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Publisher\Editor Don Canaan

                     Nov. 15, 1995, V3, #208
All the News the Big Guys Missed

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A former Nazi officer accused of a massacre in Italy during World War 2 has lost a last-ditch attempt to block his extradition from Argentina. Argentina's Supreme Court rejected an appeal to overturn its ruling last week that Erich Priebke be sent to Italy for trial. The former Nazi army captain is charged in the slaying of 335 Italians in caves near Rome in 1944. The Germans shot the victims in reprisal for the slaying of 33 German soldiers by Italian partisans.

Peres Doesn't Mind Hamas Entering Politics

By Al Pessin (VOA-Jerusalem)

Acting Israeli Prime Minister Shimon Peres visited the West Bank Tuesday. The trip included a stop at the new joint Israeli-Palestinian liaison office on the edge of the city of Jenin, which gained autonomy Monday. After the tour, Peres again committed himself to expanding Palestinian autonomy, as promised, and on schedule.

As part of the new, tight, security regime for Israeli leaders, reporters were barred from most of Peres' visit to the West Bank. But officials said he flew over the Jenin area and visited the joint headquarters.

Later, at a news conference on a hillside near an Israeli settlement, Peres said he wanted to see how the first stage of the new agreement was going, and he pledged to complete the redeployment on schedule before Christmas. "It is a very delicate issue because it is a highly sensitive mixture of political considerations and security needs. We wanted to do it so as not to disturb the normal life of the people in the West Bank, whether Jewish people or Arab people, and then to remain true to the need to guarantee security for all the inhabitants who live here, while not missing the main purpose, which is to enable the Palestinians to go and have free elections, democratic elections on Jan. 20."

Peres also said Israel would accept participation in those elections by the militant group Hamas, if it ends its attacks on Israelis. "We are going to distinguish between politics and terror. If the Hamas will abandon terror and will go into politics, then it's no longer our business which way they will go."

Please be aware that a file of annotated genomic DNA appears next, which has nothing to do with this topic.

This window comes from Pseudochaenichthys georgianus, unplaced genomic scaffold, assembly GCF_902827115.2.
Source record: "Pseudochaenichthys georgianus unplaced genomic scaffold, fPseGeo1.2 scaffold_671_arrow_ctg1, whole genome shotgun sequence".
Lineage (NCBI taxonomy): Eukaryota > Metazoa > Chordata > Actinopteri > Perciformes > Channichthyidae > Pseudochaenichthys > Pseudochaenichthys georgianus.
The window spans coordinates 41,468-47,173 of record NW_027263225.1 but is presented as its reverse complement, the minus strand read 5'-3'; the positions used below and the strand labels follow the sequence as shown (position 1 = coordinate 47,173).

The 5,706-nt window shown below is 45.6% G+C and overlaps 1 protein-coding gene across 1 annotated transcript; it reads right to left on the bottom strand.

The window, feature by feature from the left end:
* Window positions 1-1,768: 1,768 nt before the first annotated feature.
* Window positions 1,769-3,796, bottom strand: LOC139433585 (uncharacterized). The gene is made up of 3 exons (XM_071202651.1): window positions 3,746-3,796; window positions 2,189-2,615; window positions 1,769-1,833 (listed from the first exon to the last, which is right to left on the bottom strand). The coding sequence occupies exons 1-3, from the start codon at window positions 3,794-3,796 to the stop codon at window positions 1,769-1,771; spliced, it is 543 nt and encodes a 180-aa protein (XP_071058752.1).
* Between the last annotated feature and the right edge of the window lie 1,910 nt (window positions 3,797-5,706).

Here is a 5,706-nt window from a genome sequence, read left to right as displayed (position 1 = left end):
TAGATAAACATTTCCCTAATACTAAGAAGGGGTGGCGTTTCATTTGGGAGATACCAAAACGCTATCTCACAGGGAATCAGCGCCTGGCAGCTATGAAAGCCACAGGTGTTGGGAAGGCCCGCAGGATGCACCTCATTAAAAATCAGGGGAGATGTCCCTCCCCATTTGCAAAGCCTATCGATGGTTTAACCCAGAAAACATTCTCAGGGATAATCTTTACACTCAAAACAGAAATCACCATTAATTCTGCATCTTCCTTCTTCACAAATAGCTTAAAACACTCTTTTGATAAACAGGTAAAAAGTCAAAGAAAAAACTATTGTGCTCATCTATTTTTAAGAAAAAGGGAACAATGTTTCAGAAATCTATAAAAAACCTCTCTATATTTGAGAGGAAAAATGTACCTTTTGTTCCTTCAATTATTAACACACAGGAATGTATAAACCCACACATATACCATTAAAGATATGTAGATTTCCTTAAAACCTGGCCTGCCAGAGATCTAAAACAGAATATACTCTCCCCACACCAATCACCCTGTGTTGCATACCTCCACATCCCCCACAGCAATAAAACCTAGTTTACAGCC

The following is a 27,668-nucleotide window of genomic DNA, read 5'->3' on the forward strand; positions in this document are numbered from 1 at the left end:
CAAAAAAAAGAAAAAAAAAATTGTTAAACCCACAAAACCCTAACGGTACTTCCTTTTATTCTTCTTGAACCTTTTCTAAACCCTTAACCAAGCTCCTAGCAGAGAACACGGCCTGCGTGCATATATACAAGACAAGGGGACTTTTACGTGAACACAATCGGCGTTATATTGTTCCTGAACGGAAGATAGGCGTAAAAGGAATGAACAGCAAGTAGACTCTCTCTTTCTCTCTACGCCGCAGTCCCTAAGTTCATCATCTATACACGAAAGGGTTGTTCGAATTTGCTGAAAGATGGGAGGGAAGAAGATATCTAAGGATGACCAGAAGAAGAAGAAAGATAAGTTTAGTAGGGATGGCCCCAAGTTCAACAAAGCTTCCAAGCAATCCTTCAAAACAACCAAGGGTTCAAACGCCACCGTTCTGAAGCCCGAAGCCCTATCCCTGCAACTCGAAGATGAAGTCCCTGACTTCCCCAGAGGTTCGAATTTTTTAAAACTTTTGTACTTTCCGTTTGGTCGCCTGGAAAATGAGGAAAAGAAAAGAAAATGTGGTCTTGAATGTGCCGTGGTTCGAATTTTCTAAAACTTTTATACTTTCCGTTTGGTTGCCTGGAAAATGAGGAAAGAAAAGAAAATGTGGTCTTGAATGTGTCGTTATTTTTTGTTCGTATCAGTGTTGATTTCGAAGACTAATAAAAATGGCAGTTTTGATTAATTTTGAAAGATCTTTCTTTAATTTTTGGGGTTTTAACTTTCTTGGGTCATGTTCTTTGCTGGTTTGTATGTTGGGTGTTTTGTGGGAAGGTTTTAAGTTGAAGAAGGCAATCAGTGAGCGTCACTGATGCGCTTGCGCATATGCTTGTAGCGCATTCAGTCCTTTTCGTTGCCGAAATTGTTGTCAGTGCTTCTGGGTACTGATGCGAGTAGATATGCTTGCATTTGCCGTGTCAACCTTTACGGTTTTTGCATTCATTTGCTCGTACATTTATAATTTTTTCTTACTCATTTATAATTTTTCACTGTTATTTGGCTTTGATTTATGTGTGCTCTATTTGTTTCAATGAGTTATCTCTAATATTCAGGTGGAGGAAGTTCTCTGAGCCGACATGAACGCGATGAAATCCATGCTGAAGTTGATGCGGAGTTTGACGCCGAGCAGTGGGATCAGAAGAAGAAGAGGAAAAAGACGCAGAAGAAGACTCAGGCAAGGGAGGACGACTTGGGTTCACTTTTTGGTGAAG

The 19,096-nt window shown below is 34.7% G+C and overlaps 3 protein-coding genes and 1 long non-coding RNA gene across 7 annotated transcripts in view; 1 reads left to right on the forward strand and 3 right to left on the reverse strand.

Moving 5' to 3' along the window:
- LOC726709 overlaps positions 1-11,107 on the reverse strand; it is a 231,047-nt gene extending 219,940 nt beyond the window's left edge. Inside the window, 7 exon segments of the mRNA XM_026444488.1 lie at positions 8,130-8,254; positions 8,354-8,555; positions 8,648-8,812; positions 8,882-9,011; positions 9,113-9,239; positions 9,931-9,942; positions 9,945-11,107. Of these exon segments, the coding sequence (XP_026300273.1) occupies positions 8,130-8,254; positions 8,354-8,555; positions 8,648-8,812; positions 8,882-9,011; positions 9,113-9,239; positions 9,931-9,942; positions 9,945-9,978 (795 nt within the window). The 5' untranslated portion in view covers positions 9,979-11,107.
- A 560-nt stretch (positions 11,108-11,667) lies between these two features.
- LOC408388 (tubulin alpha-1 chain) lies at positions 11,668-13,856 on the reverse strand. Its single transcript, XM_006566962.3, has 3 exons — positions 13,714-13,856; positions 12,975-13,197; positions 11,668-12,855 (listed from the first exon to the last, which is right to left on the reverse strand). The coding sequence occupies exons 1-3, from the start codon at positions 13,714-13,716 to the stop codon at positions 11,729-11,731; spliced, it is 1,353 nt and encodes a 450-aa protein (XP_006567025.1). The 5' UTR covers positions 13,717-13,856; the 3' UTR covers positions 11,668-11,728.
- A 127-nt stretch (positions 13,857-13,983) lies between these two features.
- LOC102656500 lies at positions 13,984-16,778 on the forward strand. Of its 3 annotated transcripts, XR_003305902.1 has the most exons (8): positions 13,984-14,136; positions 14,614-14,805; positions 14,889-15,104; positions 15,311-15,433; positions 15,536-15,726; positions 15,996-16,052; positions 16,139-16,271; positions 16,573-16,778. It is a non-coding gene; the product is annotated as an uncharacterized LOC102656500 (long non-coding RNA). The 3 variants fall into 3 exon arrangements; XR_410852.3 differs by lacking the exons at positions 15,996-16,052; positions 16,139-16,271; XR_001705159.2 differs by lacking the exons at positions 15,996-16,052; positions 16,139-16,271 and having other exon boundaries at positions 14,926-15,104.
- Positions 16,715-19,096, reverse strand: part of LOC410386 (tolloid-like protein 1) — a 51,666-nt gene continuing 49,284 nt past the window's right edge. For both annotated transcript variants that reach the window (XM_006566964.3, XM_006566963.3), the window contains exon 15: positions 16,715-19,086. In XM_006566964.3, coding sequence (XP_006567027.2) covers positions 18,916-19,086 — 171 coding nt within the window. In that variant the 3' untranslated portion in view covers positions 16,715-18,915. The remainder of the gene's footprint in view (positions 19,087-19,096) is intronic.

Peres also said he wants multi-level, multi-issue talks with Syria in order to move toward a peace agreement. Earlier, in an interview on CNN, Peres said he wants to move as quickly as possible with the Syrians but he expressed some disappointment that Syria's president had not sent a message of condolence on the death of Yitzhak Rabin.

Still, there are reports the chief US mediator will visit the region next week, and Peres said he saw the possibility of renewing the stalled talks with Syria even before the Rabin assassination.

Political Process Starts Again in Israel

By Al Pessin (VOA-Jerusalem)

The political process has begun in Israel for forming a new government, following the week of mourning for assassinated Prime Minister Yitzhak Rabin. President Ezer Weizman spent the day meeting with members of political parties, and will continue today. By evening he is expected to invite Acting Prime Minister Shimon Peres to form a new government.

Although the Labor Party coalition holds only a slim parliamentary majority, the main opposition party has said it will not oppose Peres' government when it is presented. The opposition leader, Benjamin Netanyahu, says Israel's government should not be changed by an assassin's bullet.

New Statistics Published for 1995

According to an annual statistical report published by the Central Bureau for Statistics, Israel's population at the beginning of November stands at 5.6 million people.

The demographic data is included in the 1995 Statistical Abstract of Israel, which was published Monday and includes hundreds of thousands of figures on life in Israel.

Many of the figures are clearly connected to the large wave of immigration from the former Soviet Union, which caused a large growth in all areas of the economy and raised the average level of education.

The life expectancy for Israeli men increased in the last decade from 72.8 years to 74.7 years, and also rose from 76.2 years to 78.4 years for women.

The statistical abstract identifies the more than 500,000 Israelis of Moroccan descent as the largest ethnicity. Approximately a quarter of a million Israelis are of Polish, Romanian, and Iraqi descent.

In 1994, 114,500 babies were born in Israel, a rate lower than most of the 1980s. The average woman in Israel is expected to give birth to 2.9 children, whereas the same figure was more than three children during 1989-90.

In 1994, the number of Israeli residents in the territories numbered 128,000 -- approximately 2 percent of Israel's total population.

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